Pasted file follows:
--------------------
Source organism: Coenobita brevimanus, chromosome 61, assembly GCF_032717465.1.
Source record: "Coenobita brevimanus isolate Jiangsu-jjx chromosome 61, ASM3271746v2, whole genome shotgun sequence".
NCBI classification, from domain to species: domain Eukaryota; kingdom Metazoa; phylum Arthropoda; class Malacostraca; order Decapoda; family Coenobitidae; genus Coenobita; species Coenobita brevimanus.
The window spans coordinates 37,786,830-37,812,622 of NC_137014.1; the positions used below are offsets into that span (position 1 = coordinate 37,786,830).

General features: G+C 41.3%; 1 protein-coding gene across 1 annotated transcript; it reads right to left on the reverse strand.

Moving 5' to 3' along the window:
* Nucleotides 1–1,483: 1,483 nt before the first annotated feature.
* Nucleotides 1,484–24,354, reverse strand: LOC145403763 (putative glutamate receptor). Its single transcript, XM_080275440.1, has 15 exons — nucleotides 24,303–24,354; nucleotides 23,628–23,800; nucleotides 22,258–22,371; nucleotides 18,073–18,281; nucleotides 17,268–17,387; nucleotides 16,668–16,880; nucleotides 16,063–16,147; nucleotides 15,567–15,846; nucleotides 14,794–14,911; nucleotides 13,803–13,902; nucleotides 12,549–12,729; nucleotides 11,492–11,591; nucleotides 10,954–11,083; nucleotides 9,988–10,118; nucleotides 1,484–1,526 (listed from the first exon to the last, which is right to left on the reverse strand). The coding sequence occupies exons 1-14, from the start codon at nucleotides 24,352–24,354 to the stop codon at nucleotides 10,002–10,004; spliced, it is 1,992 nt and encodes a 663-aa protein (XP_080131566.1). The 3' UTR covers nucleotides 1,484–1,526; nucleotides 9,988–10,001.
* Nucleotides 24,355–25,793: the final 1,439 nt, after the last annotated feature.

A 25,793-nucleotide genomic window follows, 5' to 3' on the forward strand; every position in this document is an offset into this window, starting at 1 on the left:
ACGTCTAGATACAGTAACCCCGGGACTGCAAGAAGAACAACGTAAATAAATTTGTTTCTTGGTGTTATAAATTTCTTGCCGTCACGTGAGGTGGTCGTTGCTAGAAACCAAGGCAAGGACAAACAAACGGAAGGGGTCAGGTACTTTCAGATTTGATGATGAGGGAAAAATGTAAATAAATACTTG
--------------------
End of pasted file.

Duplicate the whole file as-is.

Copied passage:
Source organism: Coenobita brevimanus, chromosome 61, assembly GCF_032717465.1.
Source record: "Coenobita brevimanus isolate Jiangsu-jjx chromosome 61, ASM3271746v2, whole genome shotgun sequence".
NCBI classification, from domain to species: domain Eukaryota; kingdom Metazoa; phylum Arthropoda; class Malacostraca; order Decapoda; family Coenobitidae; genus Coenobita; species Coenobita brevimanus.
The window spans coordinates 37,786,830-37,812,622 of NC_137014.1; the positions used below are offsets into that span (position 1 = coordinate 37,786,830).

General features: G+C 41.3%; 1 protein-coding gene across 1 annotated transcript; it reads right to left on the reverse strand.

Moving 5' to 3' along the window:
* Nucleotides 1–1,483: 1,483 nt before the first annotated feature.
* Nucleotides 1,484–24,354, reverse strand: LOC145403763 (putative glutamate receptor). Its single transcript, XM_080275440.1, has 15 exons — nucleotides 24,303–24,354; nucleotides 23,628–23,800; nucleotides 22,258–22,371; nucleotides 18,073–18,281; nucleotides 17,268–17,387; nucleotides 16,668–16,880; nucleotides 16,063–16,147; nucleotides 15,567–15,846; nucleotides 14,794–14,911; nucleotides 13,803–13,902; nucleotides 12,549–12,729; nucleotides 11,492–11,591; nucleotides 10,954–11,083; nucleotides 9,988–10,118; nucleotides 1,484–1,526 (listed from the first exon to the last, which is right to left on the reverse strand). The coding sequence occupies exons 1-14, from the start codon at nucleotides 24,352–24,354 to the stop codon at nucleotides 10,002–10,004; spliced, it is 1,992 nt and encodes a 663-aa protein (XP_080131566.1). The 3' UTR covers nucleotides 1,484–1,526; nucleotides 9,988–10,001.
* Nucleotides 24,355–25,793: the final 1,439 nt, after the last annotated feature.

A 25,793-nucleotide genomic window follows, 5' to 3' on the forward strand; every position in this document is an offset into this window, starting at 1 on the left:
ACGTCTAGATACAGTAACCCCGGGACTGCAAGAAGAACAACGTAAATAAATTTGTTTCTTGGTGTTATAAATTTCTTGCCGTCACGTGAGGTGGTCGTTGCTAGAAACCAAGGCAAGGACAAACAAACGGAAGGGGTCAGGTACTTTCAGATTTGATGATGAGGGAAAAATGTAAATAAATACTTG